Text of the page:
Willingness to pay for a quality-adjusted life year: a systematic review with meta-regression
Christian R. C. Kouakou and
Thomas G. Poder ()
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Christian R. C. Kouakou: University of Sherbrooke
Thomas G. Poder: Centre de recherche de l’Institut universitaire en santé mentale de Montréal, CIUSSS de l’Est de l’Île de Montréal
The European Journal of Health Economics, 2022, vol. 23, issue 2, No 10, 277-299
Abstract The use of a threshold for cost-utility studies is of major importance to health authorities for making the best allocation decisions for limited resources. Regarding the increasing number of studies worldwide that seek to establish a value for a quality-adjusted life year (QALY), it is necessary to review these studies to provide a global insight into the literature. A systematic review on willingness to pay (WTP) studies focusing on QALY was conducted in eight databases up to June 26, 2020. From a total of 9991 entries, 39 studies were selected, and 511 observations were extracted for the meta-analysis using the ordinary least squares method. The results showed a predicted mean empirical value of $52,619.39 (95% CI 49,952.59; 55,286.19) per QALY in US dollars for 2018. A 1% increase in income led to an increase of 0.6% in the WTP value, while a 1-year increase in respondent age led to a decrease of 3.3% in the WTP value. Sex, education level and employment status had significant effects on WTP. Compared to face-to-face interviews, surveys conducted by the internet or telephone were more likely to have a significantly higher value of WTP per QALY, while out-of-pocket payment tended to lower the value. The prediction made for the province of Quebec, Canada, provided a QALY value of approximately USD $98,450 (CAD $127,985), which is about 2.3 times its gross domestic product (GDP) per capita in 2018. This study is consistent with the extant literature and will be useful for countries that do not yet have a preference-based survey for the value of a QALY.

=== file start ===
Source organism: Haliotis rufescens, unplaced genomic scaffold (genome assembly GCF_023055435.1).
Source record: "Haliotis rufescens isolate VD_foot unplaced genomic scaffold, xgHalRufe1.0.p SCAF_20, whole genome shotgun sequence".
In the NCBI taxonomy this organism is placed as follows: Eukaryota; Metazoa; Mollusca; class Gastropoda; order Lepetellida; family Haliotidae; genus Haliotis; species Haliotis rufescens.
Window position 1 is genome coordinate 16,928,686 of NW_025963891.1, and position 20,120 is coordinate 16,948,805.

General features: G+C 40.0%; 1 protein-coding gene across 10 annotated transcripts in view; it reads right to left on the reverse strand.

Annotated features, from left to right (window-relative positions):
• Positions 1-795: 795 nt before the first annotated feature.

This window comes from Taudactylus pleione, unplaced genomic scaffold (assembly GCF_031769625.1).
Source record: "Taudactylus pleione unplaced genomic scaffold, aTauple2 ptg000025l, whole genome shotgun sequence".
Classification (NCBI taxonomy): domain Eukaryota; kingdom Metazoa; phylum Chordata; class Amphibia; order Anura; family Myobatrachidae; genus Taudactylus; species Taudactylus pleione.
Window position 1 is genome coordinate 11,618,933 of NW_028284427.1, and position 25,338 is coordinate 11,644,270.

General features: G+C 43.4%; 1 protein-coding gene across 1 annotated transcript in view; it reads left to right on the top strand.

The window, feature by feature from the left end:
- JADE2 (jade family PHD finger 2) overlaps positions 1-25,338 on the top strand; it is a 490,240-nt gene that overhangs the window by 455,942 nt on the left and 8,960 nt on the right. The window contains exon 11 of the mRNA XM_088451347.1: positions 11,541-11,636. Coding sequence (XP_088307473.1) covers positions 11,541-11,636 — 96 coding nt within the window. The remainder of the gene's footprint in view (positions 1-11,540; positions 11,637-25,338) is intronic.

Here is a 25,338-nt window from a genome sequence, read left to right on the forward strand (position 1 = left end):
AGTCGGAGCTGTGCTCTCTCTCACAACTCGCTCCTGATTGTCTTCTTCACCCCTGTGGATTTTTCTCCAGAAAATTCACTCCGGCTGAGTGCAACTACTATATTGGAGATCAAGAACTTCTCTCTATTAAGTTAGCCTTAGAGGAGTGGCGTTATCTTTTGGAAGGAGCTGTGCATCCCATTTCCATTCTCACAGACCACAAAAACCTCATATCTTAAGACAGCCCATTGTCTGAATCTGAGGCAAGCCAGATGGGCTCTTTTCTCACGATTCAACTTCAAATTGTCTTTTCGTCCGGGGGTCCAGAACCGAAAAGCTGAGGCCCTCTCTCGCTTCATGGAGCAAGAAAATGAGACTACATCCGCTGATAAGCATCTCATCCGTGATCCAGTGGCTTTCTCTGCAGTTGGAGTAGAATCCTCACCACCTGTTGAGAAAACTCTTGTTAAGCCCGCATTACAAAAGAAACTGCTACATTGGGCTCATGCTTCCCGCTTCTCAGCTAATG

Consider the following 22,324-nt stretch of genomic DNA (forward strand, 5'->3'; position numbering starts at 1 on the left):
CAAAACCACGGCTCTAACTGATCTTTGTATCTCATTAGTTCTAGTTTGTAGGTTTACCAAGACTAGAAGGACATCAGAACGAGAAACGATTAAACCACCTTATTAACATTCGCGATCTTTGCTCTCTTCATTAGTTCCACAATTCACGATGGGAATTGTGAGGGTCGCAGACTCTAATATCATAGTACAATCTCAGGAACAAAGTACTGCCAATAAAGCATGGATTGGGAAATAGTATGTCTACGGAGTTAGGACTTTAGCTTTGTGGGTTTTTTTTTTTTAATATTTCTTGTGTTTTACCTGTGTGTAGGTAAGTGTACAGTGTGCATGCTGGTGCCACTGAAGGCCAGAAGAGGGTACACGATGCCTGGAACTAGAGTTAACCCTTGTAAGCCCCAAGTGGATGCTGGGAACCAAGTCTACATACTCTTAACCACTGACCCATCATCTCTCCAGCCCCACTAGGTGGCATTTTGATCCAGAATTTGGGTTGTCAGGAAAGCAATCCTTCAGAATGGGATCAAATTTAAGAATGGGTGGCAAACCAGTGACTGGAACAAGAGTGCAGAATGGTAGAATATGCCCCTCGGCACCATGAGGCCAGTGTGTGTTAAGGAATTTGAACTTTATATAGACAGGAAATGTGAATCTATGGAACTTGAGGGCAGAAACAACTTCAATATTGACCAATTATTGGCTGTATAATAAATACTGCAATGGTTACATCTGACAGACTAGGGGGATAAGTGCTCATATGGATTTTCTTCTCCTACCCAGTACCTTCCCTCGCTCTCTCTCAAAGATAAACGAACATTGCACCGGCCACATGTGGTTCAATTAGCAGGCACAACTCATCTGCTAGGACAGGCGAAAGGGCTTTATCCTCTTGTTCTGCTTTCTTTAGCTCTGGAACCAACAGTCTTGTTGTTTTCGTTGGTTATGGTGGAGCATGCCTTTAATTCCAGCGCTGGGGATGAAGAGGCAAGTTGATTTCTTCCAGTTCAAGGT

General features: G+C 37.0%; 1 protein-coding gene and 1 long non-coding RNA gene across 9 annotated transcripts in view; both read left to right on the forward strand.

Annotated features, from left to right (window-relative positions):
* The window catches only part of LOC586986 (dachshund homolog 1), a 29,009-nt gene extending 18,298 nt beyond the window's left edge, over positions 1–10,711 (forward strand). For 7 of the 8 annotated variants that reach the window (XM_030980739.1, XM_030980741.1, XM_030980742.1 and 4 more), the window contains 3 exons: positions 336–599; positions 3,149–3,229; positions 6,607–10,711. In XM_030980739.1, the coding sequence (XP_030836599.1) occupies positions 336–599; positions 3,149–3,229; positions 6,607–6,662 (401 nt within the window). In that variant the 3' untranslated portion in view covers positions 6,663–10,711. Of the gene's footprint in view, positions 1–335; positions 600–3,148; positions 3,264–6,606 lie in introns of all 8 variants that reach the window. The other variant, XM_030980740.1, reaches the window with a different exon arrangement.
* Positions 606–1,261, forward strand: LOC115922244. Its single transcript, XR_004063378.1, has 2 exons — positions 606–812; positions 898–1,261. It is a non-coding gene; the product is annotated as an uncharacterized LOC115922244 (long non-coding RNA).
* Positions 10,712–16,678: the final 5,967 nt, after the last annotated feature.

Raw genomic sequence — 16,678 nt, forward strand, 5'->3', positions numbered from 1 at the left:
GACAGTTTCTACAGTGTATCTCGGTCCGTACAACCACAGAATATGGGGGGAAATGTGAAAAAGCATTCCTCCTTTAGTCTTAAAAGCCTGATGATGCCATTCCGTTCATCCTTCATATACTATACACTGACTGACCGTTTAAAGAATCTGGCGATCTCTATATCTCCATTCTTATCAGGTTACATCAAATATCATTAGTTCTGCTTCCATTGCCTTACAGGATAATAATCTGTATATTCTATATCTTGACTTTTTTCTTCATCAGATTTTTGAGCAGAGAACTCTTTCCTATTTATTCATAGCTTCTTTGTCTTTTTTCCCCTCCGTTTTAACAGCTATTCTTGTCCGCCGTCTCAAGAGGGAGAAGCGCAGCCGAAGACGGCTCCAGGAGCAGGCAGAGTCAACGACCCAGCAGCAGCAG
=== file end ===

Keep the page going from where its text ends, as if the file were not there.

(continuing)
Keywords: QALY; Willingness to pay; Systematic review; Meta-regression; Quebec; Canada (search for similar items in EconPapers)
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